http://www.engineeringnews.co.za
  SEARCH
Login
R/€ = 14.22Change: -0.23
R/$ = 11.16Change: -0.09
Au 1240.10 $/ozChange: -4.17
Pt 1243.50 $/ozChange: -18.70
 
 
Note: Search is limited to the most recent 250 articles. Set date range to access earlier articles.
Where? With... When?








Start
 
End
 
 
And must exclude these words...
Close Main Search
Close Main Login
My Profile News Alerts Newsletters Logout Close Main Profile
 
Agriculture   Automotive   Chemicals   Competition Policy   Construction   Defence   Economy   Electricity   Energy   Environment   ICT   Metals   Mining   Science and Technology   Services   Trade   Transport & Logistics   Water  
What's On Press Office Tenders Suppliers Directory Research Jobs Announcements Contact Us
 
 
 
RSS Feed
Article   Comments   Other News   Research   Magazine  
 
 
Sep 28, 2012

PPPs will contribute to future prosperity in Africa – advisory firm

Back
Construction|Engineering|Natal|Africa|Cement|Deloitte Corporate Finance|Education|Flow|PROJECT|Projects|Property Development|Resources|South Africa Incorporated|Africa|South Africa|Nelson Mandela Academic Hospital|Balance-sheet Finance|Communications Technology Projects|Finance|Flow|Maintenance|Mining|Property Development|Service|Eastern Cape|Edward VIII|Infrastructure|Labuschagne|Bearing|Eastern Cape|East Africa|South Africa|Southern Africa|Sub-Saharan Africa|West Africa|Broadband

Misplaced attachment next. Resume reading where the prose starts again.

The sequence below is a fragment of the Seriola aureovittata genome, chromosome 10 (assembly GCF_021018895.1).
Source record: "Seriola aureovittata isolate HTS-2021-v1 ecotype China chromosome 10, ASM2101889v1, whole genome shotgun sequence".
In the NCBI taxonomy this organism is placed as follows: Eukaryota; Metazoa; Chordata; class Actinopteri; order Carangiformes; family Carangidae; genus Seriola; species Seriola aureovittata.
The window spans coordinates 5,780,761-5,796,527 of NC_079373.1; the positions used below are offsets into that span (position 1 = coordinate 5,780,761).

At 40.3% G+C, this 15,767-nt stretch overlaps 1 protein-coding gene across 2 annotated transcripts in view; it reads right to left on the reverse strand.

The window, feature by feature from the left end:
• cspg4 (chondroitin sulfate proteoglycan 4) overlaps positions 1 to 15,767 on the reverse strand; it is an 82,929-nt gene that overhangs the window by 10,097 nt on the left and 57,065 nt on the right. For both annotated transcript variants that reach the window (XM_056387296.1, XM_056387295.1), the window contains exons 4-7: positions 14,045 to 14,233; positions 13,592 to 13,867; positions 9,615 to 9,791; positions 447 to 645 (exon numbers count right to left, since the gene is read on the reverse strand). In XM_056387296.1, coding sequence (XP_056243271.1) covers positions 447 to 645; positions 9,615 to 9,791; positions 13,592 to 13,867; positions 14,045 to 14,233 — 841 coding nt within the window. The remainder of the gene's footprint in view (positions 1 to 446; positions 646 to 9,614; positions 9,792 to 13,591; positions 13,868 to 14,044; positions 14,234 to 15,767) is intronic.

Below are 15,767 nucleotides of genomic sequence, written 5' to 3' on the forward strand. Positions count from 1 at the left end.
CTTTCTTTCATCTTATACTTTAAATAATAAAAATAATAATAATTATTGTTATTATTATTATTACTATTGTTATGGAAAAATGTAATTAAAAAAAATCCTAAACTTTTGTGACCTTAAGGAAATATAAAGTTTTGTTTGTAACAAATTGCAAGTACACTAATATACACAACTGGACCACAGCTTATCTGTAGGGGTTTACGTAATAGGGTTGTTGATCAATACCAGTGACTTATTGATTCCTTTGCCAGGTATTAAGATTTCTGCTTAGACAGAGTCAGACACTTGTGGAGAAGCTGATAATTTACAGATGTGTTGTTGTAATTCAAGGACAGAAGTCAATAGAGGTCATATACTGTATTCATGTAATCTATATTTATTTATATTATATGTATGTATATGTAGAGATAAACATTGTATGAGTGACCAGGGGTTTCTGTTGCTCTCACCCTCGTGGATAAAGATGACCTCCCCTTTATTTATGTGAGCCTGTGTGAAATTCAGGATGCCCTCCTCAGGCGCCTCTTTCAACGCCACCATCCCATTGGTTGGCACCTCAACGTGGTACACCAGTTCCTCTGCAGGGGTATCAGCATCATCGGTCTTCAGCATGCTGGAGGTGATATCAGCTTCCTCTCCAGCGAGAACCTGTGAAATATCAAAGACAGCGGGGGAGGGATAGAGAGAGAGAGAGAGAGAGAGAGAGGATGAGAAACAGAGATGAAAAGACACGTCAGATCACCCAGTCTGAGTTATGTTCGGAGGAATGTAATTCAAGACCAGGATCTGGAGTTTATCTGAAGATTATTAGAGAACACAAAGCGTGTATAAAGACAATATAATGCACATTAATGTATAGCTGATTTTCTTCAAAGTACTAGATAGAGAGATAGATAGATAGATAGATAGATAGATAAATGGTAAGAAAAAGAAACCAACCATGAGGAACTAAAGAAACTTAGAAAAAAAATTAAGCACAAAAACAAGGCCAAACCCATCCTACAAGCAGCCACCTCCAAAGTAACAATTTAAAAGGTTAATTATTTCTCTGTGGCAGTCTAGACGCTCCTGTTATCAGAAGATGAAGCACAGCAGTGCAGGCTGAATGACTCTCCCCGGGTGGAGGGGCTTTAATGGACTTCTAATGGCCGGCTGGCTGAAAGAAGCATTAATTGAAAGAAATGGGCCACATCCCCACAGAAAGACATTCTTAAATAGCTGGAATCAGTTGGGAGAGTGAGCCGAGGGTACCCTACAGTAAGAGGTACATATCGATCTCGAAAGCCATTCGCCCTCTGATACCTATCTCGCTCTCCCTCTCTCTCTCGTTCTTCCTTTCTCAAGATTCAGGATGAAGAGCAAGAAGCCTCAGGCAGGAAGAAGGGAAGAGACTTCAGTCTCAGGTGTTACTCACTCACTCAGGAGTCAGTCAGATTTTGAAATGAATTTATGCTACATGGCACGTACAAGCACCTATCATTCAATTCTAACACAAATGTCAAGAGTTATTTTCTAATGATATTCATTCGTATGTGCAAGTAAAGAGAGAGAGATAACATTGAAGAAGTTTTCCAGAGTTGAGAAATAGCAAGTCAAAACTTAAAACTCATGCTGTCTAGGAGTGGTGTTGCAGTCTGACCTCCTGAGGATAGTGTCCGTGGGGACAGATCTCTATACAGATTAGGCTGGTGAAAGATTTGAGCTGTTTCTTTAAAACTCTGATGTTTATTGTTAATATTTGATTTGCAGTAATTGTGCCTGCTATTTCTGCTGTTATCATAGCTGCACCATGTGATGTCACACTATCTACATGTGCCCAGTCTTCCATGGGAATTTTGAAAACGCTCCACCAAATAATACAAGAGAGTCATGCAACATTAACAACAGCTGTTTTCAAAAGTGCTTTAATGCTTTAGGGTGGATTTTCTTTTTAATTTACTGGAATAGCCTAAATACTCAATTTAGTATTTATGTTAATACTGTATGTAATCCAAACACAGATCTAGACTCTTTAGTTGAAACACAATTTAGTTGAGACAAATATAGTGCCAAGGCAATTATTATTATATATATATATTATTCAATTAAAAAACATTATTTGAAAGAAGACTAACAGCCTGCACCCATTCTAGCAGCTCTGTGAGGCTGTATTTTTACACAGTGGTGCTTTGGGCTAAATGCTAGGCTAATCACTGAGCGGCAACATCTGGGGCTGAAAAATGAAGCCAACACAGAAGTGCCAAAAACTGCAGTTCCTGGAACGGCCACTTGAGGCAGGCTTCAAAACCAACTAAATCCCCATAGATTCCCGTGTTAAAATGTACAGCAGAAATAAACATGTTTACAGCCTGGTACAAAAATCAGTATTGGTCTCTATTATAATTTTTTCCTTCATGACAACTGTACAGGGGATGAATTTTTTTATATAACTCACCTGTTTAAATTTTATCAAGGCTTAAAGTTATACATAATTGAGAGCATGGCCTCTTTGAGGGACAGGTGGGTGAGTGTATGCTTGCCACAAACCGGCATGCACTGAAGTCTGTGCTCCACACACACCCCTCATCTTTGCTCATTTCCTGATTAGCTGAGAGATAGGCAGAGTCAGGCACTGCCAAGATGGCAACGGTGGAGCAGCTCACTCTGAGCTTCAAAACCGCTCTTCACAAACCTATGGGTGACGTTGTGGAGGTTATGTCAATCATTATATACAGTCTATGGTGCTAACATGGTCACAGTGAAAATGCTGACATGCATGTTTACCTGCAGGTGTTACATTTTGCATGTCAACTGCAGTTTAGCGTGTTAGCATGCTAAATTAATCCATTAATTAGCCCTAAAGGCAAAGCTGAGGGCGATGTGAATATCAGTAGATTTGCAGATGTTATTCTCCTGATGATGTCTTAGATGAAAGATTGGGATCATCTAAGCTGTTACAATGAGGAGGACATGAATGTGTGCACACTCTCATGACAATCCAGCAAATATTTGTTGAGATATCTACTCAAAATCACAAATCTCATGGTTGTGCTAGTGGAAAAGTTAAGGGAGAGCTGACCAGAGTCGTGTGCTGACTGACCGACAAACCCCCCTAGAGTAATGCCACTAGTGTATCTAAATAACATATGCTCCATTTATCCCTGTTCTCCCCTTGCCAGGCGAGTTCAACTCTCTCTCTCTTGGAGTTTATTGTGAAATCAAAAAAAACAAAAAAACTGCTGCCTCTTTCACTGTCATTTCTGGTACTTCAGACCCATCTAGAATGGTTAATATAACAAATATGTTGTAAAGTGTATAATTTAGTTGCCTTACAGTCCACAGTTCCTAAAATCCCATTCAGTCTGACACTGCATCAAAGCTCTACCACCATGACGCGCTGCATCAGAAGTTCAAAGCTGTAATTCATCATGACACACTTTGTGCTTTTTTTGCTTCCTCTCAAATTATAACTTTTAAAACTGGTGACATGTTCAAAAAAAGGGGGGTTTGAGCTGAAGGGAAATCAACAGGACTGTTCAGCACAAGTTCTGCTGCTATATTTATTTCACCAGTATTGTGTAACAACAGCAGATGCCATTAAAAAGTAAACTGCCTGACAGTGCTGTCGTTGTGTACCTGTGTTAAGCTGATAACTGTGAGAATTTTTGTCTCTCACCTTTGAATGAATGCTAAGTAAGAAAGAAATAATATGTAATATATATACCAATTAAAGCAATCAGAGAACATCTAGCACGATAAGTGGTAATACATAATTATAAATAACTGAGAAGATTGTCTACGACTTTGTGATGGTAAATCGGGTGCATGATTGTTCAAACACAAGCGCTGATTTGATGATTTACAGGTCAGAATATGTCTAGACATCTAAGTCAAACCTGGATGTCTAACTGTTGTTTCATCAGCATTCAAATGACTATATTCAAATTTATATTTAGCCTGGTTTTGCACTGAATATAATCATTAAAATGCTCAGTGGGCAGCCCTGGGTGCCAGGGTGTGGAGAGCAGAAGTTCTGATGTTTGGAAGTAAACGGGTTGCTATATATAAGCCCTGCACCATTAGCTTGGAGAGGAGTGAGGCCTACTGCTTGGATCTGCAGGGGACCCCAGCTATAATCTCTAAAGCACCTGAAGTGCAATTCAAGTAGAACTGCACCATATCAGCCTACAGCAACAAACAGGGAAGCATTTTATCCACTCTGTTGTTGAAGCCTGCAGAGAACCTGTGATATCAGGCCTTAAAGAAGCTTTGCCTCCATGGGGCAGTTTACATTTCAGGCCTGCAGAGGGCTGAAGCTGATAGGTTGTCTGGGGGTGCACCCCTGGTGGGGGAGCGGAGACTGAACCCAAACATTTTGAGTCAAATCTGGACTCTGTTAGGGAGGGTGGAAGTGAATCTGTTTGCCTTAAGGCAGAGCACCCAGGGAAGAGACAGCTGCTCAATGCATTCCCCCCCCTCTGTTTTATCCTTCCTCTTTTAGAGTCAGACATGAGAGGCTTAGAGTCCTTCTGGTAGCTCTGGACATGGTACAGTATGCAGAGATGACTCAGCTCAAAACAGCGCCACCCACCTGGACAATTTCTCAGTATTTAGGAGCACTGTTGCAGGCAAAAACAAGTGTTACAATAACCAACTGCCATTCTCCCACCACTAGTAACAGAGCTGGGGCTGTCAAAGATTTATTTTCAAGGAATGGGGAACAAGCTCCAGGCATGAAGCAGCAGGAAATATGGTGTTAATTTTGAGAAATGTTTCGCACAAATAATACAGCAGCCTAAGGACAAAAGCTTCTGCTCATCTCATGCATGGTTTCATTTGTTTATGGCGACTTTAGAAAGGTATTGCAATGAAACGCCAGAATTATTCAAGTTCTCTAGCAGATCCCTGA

Construction|Engineering||Africa|Cement|Education|Flow|PROJECT|Projects|Property Development|Resources||Africa|||Flow|Maintenance|Mining|Property Development|Service||Infrastructure||Bearing|||
construction|engineering|natal|africa-company|cement-company|deloitte-corporate-finance|education-company|flow-company|project|projects|property-development-company|resources|south-africa-incorporated|africa|south-africa|nelson-mandela-academic-hospital-facility|balance-sheet-finance|communications-technology-projects|finance|flow-industry-term|maintenance|mining|property-development|service|eastern-cape|edward-viii|infrastructure|labuschagne|bearing|eastern-cape-province-or-state|east-africa|south-africa-region|southern-africa-region|subsaharan-africa|west-africa|broadband
© Reuse this



Africa is entering a 20- to 30-year infra- structure development boom, with governments on the continent committing to developing infrastructure worth billions of dollars; however, funding remains a challenge.

“African governments have historically financed a sizeable share of the continent’s infrastructure development on balance sheet,” says global financial advisory firm Deloitte Corporate Finance advisory leader for sub-Saharan Africa André Pottas.

This means there is a limit that can be spent to fund backlogs and develop new infrastructure projects.

He says there is a limit to National Treasury’s capacity to issue government bonds to raise revenue for funding infrastructure projects, before it impacts negatively on South Africa Incorporated’s (SA Inc’s) credit rating, which will lead to higher sovereign borrowing costs.